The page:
The calamari at Amelia's was probably the most satisfying calamari had. It's listed on the menu as "Port Judith, R.I., Wild Calamari," which sounds very exotic and so made me suspicious -- but it was fantastic.
I am fully aware that this is a First World problem, and that this whine could come only from a privileged North America who can fill his belly with great food regularly. Maybe I should spend more time fighting for world peace rather than arguing against yet more Hamachi. But I'm a food writer, and this is where I work for a better world.
In the past year, many of the anti-meat diatribes we – meaning every one of us – have been forced to endure pivot upon a single point: we bad, you good. In few other contexts would such blather be considered anything other than a solipsistic rant, narcissistic nonsense that reflects a revolting self-regard.
Maya del Sol recognized the 12.21.12 apocolyptic non-event in the best way I can imagine: with an End of the World party that featured the food of some exceptional local chefs and attracted over 300 people.
One of the most fundamental social educations a kid can have is going out with parents to a good restaurant . Sitting at a public table is a force for civilization, and the sooner that force is felt, the better for everyone.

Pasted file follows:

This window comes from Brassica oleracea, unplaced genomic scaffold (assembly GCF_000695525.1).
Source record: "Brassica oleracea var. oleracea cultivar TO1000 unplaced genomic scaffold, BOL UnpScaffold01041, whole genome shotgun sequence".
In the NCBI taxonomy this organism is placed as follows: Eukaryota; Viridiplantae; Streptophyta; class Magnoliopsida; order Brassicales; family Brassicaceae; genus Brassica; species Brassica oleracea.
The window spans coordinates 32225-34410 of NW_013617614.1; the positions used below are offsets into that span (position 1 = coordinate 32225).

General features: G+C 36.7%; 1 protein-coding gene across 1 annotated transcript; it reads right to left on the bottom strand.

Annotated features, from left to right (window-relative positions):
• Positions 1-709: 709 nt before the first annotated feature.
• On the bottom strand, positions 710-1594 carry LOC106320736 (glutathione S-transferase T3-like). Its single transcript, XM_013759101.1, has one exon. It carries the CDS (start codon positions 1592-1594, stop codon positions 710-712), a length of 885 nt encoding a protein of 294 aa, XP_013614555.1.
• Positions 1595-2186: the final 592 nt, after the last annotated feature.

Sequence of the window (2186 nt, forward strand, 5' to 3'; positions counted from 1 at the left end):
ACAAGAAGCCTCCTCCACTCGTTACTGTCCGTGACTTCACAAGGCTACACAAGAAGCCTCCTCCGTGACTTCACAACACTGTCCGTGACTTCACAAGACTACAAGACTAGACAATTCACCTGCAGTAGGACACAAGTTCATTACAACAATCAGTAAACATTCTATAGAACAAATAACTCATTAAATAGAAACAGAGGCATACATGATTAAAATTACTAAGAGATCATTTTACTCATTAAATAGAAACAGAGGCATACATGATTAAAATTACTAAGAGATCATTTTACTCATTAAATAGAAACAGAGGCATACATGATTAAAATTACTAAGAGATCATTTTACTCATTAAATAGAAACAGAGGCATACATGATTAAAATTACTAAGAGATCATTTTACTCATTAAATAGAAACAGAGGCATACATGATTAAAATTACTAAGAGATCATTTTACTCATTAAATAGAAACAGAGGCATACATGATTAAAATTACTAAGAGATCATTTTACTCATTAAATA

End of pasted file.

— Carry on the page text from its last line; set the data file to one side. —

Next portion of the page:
The miraculous side of the Hanukkah story is that when the Jews retook the temple and cleaned it up, they found that they had only a little oil for the eternal flame that hangs in all synagogues. Though they thought they had enough for only a day, the eternal flame burned for eight days (a lot less than eternity, but still miraculous). The theme of the oil is carried through in the main Hanukkah dish for Eastern European Jews: latkes, the favorite holiday potato pancakes, which are fried in oil.
The following observations are presented as proposals from the perspective of a food-oriented Oak Parker who applauds a place like this and is simply proposing suggestions to help make the place better.
In the spirit of justice and fair-mindedness, one must admit the restaurant experience is the result of actions by restaurant management/staff as well as customers, the other critical component in the dining equation. Some of these customers, no doubt, will face heat in the hereafter.
December's featured sandwich contains Falafill's regular curry falafel, made here with ground yellow lentils rather than chickpea or fava bean flour (the latter more common in Egypt). Dressing the crisp lentil balls are yellow raisins, granny smith apples, nuts and celery – a kind of Middle Eastern Waldorf salad sandwich...with some falafel involved.